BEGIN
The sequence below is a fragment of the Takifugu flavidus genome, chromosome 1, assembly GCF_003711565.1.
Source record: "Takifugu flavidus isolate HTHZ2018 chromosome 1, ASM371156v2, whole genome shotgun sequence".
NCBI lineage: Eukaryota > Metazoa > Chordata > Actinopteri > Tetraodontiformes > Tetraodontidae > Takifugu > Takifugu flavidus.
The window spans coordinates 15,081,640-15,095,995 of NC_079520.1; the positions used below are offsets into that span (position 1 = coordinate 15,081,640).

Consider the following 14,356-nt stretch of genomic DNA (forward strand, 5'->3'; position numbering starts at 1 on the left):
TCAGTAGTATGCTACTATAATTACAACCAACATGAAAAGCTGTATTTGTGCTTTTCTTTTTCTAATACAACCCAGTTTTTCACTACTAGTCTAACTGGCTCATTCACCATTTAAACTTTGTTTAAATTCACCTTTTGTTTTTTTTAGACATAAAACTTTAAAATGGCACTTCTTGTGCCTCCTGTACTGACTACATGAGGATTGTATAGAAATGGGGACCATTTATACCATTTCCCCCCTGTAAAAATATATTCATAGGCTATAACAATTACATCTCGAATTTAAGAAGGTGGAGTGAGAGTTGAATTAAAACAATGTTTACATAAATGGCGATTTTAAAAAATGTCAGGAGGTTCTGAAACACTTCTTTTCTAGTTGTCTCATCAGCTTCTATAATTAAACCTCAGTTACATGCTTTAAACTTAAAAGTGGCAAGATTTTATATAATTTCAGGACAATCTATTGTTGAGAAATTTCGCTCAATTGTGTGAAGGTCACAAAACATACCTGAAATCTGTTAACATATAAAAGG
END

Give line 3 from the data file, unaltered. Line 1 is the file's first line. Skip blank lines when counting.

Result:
NCBI lineage: Eukaryota > Metazoa > Chordata > Actinopteri > Tetraodontiformes > Tetraodontidae > Takifugu > Takifugu flavidus.